Portuguese cuisine relies heavily on fresh ingredients such as seafood, pork and vegetables.The influence of Portugal's former colonial possessions is also notable, especially in the wide variety of spices used. The roots of this colourful cuisine lie in the native peasant cookery and ingredients obtained through trade routes established many centuries ago. Bread, rice, spices, pastries, sausages, and seafood - especially cod - remain the staples of many Portuguese meals.
Do you smell the fish? Of course, you do! Portuguese cuisine for its seafood. Sardines are the Lisbon's spirit - sealed and canned. You just cannot miss eating grilled or a canned one at least once while you’re in the Portuguese capitalSardines used to be preserved in brine for sale in rural areas. Later, sardine canneries developed all along the Portuguese coast. They are mostly consumed grilled with lemon and garlic, or cured in salt and olive oil.
Cozido à portuguesa
Cozido à portuguesa or Portuguese boiled dinner is a type of cozido, traditional Portuguese stew. Numerous regional variations exist throughout Portugal, and the dish is considered part of the Portuguese heritage, as well as one of the national dishes of Portugal. It is a rich stew that usually includes shin of beef, pork, Portuguese smoked (or blood) sausages served with cabbage, carrots, turnips, rice, potatoes, and collard greens.
Açorda is a dish made with day-old bread and poached eggs served in a herbed broth. It is considered to be a typical peasant food because it is very cheap and simple. It is mostly known in the Alentejo region and nationwide too. There are many types of açorda, like those made with shrimp or codfish.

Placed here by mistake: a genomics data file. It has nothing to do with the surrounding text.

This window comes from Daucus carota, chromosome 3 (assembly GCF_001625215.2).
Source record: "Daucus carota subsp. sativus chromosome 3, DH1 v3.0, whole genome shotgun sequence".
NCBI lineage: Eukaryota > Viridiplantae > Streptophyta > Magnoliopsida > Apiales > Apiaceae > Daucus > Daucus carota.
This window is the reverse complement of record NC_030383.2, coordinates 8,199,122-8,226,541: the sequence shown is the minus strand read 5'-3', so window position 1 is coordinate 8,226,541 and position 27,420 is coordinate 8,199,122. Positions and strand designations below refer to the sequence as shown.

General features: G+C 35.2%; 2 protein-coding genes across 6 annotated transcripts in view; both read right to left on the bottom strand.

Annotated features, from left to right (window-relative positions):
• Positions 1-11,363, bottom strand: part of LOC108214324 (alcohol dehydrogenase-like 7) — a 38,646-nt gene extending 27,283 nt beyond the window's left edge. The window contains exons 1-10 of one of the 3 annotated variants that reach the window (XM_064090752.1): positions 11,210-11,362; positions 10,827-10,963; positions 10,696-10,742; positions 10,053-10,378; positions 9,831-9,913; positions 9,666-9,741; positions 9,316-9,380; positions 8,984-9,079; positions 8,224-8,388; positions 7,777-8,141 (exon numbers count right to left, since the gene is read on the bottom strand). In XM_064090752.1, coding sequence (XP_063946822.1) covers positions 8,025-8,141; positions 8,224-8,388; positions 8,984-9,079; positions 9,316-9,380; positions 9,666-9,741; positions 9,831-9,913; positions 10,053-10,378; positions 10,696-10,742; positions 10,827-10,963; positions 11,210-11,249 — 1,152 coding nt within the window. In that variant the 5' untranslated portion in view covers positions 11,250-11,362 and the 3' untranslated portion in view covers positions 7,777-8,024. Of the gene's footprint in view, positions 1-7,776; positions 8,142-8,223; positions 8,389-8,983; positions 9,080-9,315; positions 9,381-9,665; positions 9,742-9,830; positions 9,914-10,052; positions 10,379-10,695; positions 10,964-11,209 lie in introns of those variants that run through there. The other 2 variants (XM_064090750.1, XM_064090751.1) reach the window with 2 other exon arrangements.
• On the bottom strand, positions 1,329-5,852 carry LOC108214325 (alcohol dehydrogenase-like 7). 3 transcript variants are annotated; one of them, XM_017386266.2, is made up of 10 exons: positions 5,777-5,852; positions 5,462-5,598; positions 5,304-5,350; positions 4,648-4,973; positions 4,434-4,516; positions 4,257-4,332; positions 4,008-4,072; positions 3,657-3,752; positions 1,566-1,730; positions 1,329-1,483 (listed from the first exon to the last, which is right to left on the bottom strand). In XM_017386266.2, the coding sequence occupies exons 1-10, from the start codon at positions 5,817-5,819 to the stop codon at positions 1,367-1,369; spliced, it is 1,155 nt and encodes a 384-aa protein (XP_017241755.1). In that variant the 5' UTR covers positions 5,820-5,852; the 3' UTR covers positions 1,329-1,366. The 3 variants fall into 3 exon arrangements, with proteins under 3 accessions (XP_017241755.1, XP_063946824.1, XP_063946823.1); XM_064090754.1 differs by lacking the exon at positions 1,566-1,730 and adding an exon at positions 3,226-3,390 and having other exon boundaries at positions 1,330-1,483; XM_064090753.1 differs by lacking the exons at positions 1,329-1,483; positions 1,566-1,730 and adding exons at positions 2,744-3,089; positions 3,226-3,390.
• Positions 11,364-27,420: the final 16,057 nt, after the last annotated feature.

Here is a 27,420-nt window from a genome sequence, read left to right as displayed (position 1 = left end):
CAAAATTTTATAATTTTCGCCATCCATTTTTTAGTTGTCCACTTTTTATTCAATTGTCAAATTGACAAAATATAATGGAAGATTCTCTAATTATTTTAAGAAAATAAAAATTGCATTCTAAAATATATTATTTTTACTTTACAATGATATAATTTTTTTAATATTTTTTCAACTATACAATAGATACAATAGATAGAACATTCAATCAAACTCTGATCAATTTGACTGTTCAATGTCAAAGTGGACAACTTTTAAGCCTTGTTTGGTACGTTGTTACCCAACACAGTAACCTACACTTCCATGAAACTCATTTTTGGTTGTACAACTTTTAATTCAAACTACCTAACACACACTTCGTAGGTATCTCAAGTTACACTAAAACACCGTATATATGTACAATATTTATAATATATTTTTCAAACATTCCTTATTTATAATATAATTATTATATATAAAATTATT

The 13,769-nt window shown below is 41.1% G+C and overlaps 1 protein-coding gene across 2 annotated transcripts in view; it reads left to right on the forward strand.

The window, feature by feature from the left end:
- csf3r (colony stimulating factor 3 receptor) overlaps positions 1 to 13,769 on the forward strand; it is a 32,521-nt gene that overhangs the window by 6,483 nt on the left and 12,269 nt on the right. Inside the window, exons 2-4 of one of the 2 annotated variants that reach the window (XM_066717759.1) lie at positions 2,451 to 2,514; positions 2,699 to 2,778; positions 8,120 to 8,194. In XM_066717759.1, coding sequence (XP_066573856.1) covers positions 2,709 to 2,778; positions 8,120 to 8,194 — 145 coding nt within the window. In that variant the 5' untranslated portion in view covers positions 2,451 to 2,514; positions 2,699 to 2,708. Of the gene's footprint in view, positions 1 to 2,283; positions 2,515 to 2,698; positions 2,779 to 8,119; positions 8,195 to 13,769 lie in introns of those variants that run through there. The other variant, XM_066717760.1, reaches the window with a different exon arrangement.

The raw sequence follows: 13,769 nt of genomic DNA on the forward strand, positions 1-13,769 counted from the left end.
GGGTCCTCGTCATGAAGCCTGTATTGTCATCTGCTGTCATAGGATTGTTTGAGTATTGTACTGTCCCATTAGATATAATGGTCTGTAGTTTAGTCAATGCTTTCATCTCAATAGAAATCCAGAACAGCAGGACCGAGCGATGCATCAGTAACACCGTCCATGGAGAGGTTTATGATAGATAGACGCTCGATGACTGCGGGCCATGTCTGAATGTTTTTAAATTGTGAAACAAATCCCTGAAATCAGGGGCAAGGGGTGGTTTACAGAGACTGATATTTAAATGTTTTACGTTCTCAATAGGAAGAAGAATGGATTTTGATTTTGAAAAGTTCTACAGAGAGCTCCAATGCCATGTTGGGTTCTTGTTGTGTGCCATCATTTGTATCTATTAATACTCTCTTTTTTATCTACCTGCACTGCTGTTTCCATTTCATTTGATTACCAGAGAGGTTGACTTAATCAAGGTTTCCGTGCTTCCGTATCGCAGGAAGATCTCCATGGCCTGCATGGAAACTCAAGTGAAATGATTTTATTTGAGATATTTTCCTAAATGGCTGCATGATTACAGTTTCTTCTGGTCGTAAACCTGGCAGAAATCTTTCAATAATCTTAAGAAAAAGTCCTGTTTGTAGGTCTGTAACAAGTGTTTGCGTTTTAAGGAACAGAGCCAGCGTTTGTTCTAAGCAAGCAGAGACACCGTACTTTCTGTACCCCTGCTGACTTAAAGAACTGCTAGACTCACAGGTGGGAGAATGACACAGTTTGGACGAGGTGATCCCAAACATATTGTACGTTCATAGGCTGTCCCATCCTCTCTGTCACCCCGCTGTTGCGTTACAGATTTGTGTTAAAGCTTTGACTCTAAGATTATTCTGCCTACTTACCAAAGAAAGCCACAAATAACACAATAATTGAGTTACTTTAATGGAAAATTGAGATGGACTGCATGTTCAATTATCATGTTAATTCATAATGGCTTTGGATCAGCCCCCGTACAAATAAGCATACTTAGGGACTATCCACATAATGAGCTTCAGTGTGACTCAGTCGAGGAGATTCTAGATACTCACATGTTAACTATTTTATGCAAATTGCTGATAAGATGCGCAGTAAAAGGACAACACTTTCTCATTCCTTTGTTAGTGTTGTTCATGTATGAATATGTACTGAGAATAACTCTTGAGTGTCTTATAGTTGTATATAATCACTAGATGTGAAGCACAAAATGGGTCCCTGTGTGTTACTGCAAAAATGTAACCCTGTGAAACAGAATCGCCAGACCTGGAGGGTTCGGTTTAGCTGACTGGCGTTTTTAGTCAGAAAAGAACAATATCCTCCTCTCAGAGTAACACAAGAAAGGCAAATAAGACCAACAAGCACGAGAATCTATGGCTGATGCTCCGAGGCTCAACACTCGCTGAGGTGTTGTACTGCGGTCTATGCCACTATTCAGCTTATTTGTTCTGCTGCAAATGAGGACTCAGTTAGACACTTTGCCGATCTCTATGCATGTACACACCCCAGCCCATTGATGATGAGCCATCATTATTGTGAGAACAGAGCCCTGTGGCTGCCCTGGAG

Peixinhos da Horta
To all the vegetarians - this is a dish for you! Although meat dominates much of Portuguese cuisine, a few popular recipes are perfect for vegetarians. One is peixinhos da horta, breaded green beans fried to a golden crisp. Peixinhos da horta translates as ‘little fishes from the garden’ because of the vegetables’ resemblance to small, colourful fish, are eaten as a starter or snack with a drizzle of lemon juice on top.
Bacalhau is a staple in Portuguese cuisine with what’s believed to be nearly 1,000 ways to serve it. Codfish, or bacalhau in Portuguese, is more than simply a traditional dish; it is a national obsession. It is the main dish served during the holidays, especially Christmas Eve and Easter, and some families prepare multiple recipes with this main ingredient. There are many recipes and versions of this classic, but bacalhau à brás is one of the best; a combination of onions, chips, olives, parsley, egg and, of course, cod.